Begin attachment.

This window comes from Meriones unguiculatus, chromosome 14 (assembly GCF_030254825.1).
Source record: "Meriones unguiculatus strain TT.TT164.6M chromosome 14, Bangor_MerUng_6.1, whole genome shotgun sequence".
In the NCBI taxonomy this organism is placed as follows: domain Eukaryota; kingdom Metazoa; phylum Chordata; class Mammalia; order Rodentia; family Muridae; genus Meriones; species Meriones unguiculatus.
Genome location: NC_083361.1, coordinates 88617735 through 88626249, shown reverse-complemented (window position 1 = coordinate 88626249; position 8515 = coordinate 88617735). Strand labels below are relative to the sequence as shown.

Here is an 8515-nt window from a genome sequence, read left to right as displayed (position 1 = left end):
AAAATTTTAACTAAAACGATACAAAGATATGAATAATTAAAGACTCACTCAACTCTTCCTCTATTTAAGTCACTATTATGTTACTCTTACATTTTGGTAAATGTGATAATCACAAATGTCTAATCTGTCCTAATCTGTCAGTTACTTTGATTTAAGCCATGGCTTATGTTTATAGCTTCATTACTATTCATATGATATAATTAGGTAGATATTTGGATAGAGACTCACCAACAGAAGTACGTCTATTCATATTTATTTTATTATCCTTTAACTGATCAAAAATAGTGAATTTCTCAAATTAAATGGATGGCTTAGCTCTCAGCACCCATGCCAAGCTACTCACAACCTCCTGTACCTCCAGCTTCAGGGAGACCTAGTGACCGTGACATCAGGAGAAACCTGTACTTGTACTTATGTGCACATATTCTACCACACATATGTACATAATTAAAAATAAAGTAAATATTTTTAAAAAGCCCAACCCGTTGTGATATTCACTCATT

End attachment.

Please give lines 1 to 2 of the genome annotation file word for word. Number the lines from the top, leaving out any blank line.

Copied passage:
This window comes from Meriones unguiculatus, chromosome 14 (assembly GCF_030254825.1).
Source record: "Meriones unguiculatus strain TT.TT164.6M chromosome 14, Bangor_MerUng_6.1, whole genome shotgun sequence".